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It is widely accepted that good nutrition is essential for healthy development in early childhood. 

During the first 1,000 days of life, from conception to the third birthday, nutrition profoundly impacts children’s future health, well-being and productivity. 

Consequently, from breast milk to baby formula to solid food, understanding how the nutrients in all of these foods influence a baby’s developing brain can be life changing.

In this regard, it is important to know that baby food is not just food. It is a nutritional powerhouse that can have lasting effects on a child’s brain development. 

Read on to learn more about the importance of nutrition in early childhood and how to ensure your little one is getting all the nutrients they need for proper development.

Early childhood nutrition and brain development

The first three years of life are characterised by rapid growth and development. 

During this time, the brain undergoes its most dramatic growth, more than at any other point in a person’s life. 

And nutrition plays a vital role in this process, as specific nutrients essential for the shaping of proper brain structure and capacity are acquired through a child’s diet.

Nutritious foods for brain development

Some of the most critical nutrients for early brain development include macronutrients such as proteins and essential lipids (or fats), as well as micronutrients like iron, iodine, zinc, and vitamins A, B, C and D. 

All of these are nutrients found in breast milk, which is why it is often called ‘nature’s perfect baby food’. 

However, if you are feeding your baby formula, choosing one fortified with these essential nutrients is crucial. 

Proteins are the building blocks of the brain and are essential for its growth and development, while iron is essential for the formation of hemoglobin, which carries oxygen to the brain. 

A measure of iodine is necessary to produce thyroid – a hormone that regulates brain development, metabolism and growth. And zinc is involved in cell growth and other neurodevelopmental processes. 

For a variety of other brain functions, like vision, immune function, mood and behaviour, vitamins A, B, C and D are also necessary.

While all these nutrients are vital, recent research has shown that omega-3 fatty acids are essential for early brain development. 

Omega-3 fatty acids are abundant in breast milk but are also available in supplement form.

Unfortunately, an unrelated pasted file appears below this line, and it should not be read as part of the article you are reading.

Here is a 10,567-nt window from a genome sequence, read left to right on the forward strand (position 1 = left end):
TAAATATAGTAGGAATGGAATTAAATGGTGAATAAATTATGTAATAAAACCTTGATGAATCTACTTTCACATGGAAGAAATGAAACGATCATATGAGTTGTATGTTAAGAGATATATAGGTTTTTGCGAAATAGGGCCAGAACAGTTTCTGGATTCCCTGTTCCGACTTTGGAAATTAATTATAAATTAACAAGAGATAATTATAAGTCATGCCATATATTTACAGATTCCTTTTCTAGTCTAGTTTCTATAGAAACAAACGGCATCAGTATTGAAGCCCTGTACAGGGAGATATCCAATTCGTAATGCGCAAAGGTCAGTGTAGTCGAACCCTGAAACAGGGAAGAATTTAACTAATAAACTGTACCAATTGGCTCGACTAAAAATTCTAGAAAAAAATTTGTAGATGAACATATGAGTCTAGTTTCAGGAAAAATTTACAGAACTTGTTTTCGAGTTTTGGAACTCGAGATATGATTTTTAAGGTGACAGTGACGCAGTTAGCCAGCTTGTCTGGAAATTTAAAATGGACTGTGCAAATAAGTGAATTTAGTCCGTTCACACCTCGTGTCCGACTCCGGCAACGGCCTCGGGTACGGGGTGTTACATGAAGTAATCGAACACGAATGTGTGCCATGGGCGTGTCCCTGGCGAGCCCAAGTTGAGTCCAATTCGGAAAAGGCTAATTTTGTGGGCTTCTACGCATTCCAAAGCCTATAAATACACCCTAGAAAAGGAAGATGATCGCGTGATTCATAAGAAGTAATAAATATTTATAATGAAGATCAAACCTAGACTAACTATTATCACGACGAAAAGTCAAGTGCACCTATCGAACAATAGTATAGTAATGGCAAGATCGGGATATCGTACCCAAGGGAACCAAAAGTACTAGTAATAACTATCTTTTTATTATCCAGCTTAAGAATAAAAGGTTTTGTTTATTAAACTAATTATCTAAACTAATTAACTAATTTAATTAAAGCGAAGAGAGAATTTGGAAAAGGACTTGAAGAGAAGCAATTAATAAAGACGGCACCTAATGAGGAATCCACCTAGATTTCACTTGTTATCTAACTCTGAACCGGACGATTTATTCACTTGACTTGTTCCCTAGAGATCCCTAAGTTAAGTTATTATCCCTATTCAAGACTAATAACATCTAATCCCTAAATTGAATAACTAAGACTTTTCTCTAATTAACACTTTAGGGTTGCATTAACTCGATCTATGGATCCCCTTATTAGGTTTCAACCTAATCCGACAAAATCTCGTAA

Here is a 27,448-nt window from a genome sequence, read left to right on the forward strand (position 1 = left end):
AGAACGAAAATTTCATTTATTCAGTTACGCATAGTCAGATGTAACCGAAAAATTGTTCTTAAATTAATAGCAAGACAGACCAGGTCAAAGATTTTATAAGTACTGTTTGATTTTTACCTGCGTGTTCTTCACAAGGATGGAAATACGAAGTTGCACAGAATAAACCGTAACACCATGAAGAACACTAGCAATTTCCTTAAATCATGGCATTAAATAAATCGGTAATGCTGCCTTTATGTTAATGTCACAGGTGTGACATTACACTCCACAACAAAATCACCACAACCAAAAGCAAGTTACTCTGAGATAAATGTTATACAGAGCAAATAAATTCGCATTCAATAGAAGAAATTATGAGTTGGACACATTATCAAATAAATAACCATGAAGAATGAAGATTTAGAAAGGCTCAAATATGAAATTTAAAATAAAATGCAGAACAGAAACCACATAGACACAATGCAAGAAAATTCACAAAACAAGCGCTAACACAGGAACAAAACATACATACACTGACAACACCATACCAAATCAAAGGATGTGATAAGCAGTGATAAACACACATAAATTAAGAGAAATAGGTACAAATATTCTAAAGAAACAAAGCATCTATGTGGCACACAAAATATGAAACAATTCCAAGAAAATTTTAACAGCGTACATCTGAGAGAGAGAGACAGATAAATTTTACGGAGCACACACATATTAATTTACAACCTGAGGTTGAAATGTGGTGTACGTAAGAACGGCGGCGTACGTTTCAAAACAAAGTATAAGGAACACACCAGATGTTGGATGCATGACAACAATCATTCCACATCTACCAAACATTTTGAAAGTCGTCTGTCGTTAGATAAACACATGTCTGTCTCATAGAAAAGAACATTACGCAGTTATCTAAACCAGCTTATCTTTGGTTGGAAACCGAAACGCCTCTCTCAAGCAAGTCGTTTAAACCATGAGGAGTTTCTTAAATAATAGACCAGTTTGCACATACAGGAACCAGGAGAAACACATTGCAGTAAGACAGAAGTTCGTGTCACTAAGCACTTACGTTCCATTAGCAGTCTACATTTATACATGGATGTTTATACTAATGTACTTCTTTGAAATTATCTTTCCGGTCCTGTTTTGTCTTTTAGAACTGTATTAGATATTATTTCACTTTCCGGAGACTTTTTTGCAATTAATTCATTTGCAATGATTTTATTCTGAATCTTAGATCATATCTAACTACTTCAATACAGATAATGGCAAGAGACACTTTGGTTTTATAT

There is no denying that these essential fats are necessary for developing the brain’s structure and function – building mental stamina and enhancing cognitive development, visual acuity and motor skills.

In addition to the direct impact that nutrition has on brain development, early childhood nutrition is also linked to increased physical activity levels and cognitive function later in life, as children who are well-nourished during the first three years of life tend to have higher IQs than their peers who had these nutrient deficiencies.

Benefits of adequate nutrition in early childhood

It is often said ‘you are what you eat,’ and this statement is as true for children as it is for adults.

A well-nourished diet during the first 1,000 days of life has a profound and lasting impact on health, well-being, and productivity into adulthood. 

Some of the core benefits of healthy eating in early childhood include:

  • Improved immunity against various infectious diseases
  • Proper development of the brain and other vital organs
  • Enhanced cognitive development and brain function
  • Reduced risk of developing chronic diseases such as obesity, heart disease and type 2 diabetes later in life
  • Increased IQ
  • Improved mental health from childhood through adulthood

Developing healthy eating habits early in life

To sum it up, healthy eating in early childhood remains a huge factor in proper brain development. 

Whether through breast milk, formula or age-appropriate solid foods, it is important to ensure children get all the nutrients they require. 

For infants, breast milk or a fortified formula is best. However, you can introduce solid foods as the child gets older. 

So, going forward, let each meal be a solid investment toward your child’s future health and vitality.